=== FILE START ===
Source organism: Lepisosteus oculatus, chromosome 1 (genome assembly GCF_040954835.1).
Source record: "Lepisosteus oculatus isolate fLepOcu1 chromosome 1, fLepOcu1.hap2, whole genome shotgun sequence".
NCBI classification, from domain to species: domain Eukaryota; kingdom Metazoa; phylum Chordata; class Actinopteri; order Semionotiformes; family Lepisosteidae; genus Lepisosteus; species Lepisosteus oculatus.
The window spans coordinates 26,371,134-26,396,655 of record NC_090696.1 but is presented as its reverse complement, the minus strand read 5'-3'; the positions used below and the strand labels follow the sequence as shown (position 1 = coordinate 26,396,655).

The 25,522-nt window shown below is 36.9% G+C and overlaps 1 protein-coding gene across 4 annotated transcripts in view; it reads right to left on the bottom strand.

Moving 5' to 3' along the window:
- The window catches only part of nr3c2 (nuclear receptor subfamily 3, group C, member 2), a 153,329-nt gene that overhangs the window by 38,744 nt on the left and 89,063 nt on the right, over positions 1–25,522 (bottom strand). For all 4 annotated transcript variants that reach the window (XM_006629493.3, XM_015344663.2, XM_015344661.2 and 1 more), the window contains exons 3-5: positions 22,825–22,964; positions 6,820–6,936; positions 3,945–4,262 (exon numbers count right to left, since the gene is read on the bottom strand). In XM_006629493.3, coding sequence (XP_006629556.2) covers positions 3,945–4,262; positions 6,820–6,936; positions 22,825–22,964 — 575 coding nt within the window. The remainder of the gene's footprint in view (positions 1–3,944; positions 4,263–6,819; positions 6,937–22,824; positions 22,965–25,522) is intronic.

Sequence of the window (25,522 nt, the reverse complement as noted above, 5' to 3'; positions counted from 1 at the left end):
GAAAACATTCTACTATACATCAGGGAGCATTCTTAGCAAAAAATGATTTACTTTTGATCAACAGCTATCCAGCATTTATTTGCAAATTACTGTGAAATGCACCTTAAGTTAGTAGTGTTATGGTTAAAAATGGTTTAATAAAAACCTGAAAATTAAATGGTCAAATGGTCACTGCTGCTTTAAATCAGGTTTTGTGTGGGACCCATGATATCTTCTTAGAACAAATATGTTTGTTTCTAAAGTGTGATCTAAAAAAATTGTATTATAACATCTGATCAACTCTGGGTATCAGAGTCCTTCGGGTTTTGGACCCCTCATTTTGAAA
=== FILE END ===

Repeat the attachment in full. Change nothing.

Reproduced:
Source organism: Lepisosteus oculatus, chromosome 1 (genome assembly GCF_040954835.1).
Source record: "Lepisosteus oculatus isolate fLepOcu1 chromosome 1, fLepOcu1.hap2, whole genome shotgun sequence".
NCBI classification, from domain to species: domain Eukaryota; kingdom Metazoa; phylum Chordata; class Actinopteri; order Semionotiformes; family Lepisosteidae; genus Lepisosteus; species Lepisosteus oculatus.
The window spans coordinates 26,371,134-26,396,655 of record NC_090696.1 but is presented as its reverse complement, the minus strand read 5'-3'; the positions used below and the strand labels follow the sequence as shown (position 1 = coordinate 26,396,655).

The 25,522-nt window shown below is 36.9% G+C and overlaps 1 protein-coding gene across 4 annotated transcripts in view; it reads right to left on the bottom strand.

Moving 5' to 3' along the window:
- The window catches only part of nr3c2 (nuclear receptor subfamily 3, group C, member 2), a 153,329-nt gene that overhangs the window by 38,744 nt on the left and 89,063 nt on the right, over positions 1–25,522 (bottom strand). For all 4 annotated transcript variants that reach the window (XM_006629493.3, XM_015344663.2, XM_015344661.2 and 1 more), the window contains exons 3-5: positions 22,825–22,964; positions 6,820–6,936; positions 3,945–4,262 (exon numbers count right to left, since the gene is read on the bottom strand). In XM_006629493.3, coding sequence (XP_006629556.2) covers positions 3,945–4,262; positions 6,820–6,936; positions 22,825–22,964 — 575 coding nt within the window. The remainder of the gene's footprint in view (positions 1–3,944; positions 4,263–6,819; positions 6,937–22,824; positions 22,965–25,522) is intronic.

Sequence of the window (25,522 nt, the reverse complement as noted above, 5' to 3'; positions counted from 1 at the left end):
GAAAACATTCTACTATACATCAGGGAGCATTCTTAGCAAAAAATGATTTACTTTTGATCAACAGCTATCCAGCATTTATTTGCAAATTACTGTGAAATGCACCTTAAGTTAGTAGTGTTATGGTTAAAAATGGTTTAATAAAAACCTGAAAATTAAATGGTCAAATGGTCACTGCTGCTTTAAATCAGGTTTTGTGTGGGACCCATGATATCTTCTTAGAACAAATATGTTTGTTTCTAAAGTGTGATCTAAAAAAATTGTATTATAACATCTGATCAACTCTGGGTATCAGAGTCCTTCGGGTTTTGGACCCCTCATTTTGAAA